As Christians, we believe that Jesus Christ came to earth in the form of a man.
It’s an integral part of our faith to say that Christ was fully God and fully man.
But we don’t often think about what the Incarnation actually means for our own humanity.
That’s the question that G.K. Chesterton reflected on in The Everlasting Man.
Chesterton is well-known in the literary community for his brilliant prose and sparkling wit, but many Christians also know him as a prominent theologian and philosopher of the faith.
Chesterton is responsible for many classic fictional works, such as the Father Brown mystery stories and The Man Who Was Thursday.
But he was also a prolific essayist who produced hundreds, if not thousands, of succinct reflections on faith, virtue, and the Christian life throughout his career.
The Everlasting Man , a collection of several of these essays, focuses on the themes of human nature and Christ’s role as the perfect fulfillment of human nature.
The book is such a powerful testimony of Christ’s deity that C.S. Lewis himself referred to it as the cause of his conversion from atheism!
Chesterton begins his work by noting that many critics of Christianity find it hard to believe that Christ was actually fully God and fully man. This fundamental tenet of the Christian faith has been rejected by skeptics over and over throughout history.
Chesterton asserts that, in many cases, this happens because mankind has lost the notion of wonder at the thought of God becoming man.
“It is almost impossible to make the facts vivid, because the facts are familiar,” Chesterton writes. “For fallen men it is often true that familiarity is fatigue.”
How then, he wonders, can we Christians tell the story of Christ in a fresh and fascinating way? It is, after all, the most captivating narrative ever conceived, and the one most worthy of our attention.
So Chesterton dives headfirst into a retelling of human history — and Christian history — in a way that brings new attention to the eternal desires of mankind and the ways in which Jesus Christ fulfills those desires.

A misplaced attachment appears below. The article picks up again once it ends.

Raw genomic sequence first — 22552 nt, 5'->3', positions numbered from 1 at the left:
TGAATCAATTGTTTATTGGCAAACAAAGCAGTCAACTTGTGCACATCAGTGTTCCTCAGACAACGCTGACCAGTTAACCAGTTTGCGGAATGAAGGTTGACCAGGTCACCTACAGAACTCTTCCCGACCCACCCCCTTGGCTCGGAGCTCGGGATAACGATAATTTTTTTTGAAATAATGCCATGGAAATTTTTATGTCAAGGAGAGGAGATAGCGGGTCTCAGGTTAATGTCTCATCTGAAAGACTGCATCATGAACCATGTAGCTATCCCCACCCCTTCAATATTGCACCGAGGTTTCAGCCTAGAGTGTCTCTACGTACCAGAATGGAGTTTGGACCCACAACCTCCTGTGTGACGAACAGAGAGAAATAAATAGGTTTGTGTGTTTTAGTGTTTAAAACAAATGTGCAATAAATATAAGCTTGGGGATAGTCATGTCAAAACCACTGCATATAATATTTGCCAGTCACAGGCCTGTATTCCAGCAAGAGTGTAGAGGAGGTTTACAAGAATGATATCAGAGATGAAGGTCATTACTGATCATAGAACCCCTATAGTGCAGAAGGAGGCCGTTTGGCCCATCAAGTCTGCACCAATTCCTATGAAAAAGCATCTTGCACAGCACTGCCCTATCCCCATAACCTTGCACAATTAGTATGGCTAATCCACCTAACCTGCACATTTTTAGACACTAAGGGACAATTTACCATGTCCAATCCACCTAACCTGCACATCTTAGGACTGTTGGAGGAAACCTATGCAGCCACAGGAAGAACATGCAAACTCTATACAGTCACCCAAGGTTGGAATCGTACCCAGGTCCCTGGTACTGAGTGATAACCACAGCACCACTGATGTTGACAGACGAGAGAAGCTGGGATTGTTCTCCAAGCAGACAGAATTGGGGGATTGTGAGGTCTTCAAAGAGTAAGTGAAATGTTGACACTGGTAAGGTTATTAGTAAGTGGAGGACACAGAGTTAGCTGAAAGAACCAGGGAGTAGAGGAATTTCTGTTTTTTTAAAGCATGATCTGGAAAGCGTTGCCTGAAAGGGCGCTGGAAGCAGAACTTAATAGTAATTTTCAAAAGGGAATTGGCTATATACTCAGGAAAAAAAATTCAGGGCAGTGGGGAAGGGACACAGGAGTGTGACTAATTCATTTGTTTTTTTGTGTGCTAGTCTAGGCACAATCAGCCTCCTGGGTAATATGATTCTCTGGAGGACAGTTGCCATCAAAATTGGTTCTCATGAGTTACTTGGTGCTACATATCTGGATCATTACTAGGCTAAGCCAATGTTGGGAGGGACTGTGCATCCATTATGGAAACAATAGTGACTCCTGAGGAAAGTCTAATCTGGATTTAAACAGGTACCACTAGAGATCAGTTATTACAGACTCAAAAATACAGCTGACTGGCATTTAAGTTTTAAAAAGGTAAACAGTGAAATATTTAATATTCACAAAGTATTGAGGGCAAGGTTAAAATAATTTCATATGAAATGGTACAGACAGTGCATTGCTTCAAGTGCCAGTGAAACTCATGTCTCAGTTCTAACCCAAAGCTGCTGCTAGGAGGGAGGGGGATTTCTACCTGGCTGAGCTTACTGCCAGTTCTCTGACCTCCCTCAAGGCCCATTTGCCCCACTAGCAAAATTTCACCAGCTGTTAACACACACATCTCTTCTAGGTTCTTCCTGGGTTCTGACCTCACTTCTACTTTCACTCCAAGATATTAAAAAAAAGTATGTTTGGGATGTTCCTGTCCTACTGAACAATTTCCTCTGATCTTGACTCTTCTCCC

The first essay in this volume, entitled “The Man in the Cave,” examines the dignity and the distinct nature of man as opposed to the animals on earth. According to Chesterton, this essay is “an introduction to the story of man.”
Chesterton notes that, since the dawn of time, humankind has expressed deep spiritual thoughts and desires.
He uses the example of cave drawings to hammer home his point: the most permanent record we find of our biblical ancestors is symbolic and deeply reflective art sketched on cave walls.
“This creature [of man] was truly different from all other creatures; because he was a creator as well as a creature,” Chesterton writes of mankind.
With this in mind, Chesterton moves on to share essays about the history of civilization (“The Antiquity of Civilization”), the development of religion and mythology (“God and Comparative Religion”), and the birth of human philosophy (“The Demons and the Philosophers”).
Through this extensive yet succinct history of human thought, Chesterton aims to bring a fresh perspective to old arguments.
Rather than viewing false religions as equal to Christ’s Gospel, Chesterton asserts that many of these religions, in fact, point to a deep longing for the One True God and a recognition of His existence — even in violent arguments for His absence.
The first half of The Everlasting Man tells this story of human history, while the second half of the essay collection focuses on Christ’s place as the fulfillment of human history.
In an essay called “The Strangest Story in the World,” Chesterton reflects on the strangeness of Christ’s coming and what it truly meant for the timeline of humanity.
With the wonder of a child, he writes, “[The crucifixion] was the end of a very great thing called human history; the history that was merely human. The mythologies and the philosophies were buried there, the gods and the heroes and the sages.”
“In the great Roman phrase, they had lived. But as they could only live, so they could only die; and they were dead,” Chesterton concludes. Christ’s incarnation, crucifixion, and resurrection had changed the meaning of history and humanity itself.
But how are we humans to respond to this truth? Chesterton addresses this question as the book draws to a close.
It’s always difficult to sum up one of G.K. Chesterton’s works. He writes with a wandering style that draws from Scripture, philosophy, and theology in equal parts yet always remains accessible for those who haven’t been to seminary.
That said, Chesterton is rarely “light” reading. While this book is packed with quotable one-liners, it’s also a time commitment at more than two hundred and fifty pages.
But the beauty of an essay collection is that you can study one selection and set the book down to mull over what you’ve just read. And Chesterton’s wit, even in topics of such gravity, never fails to amuse!
So make yourself a fresh cup of tea and find a copy of The Everlasting Man today!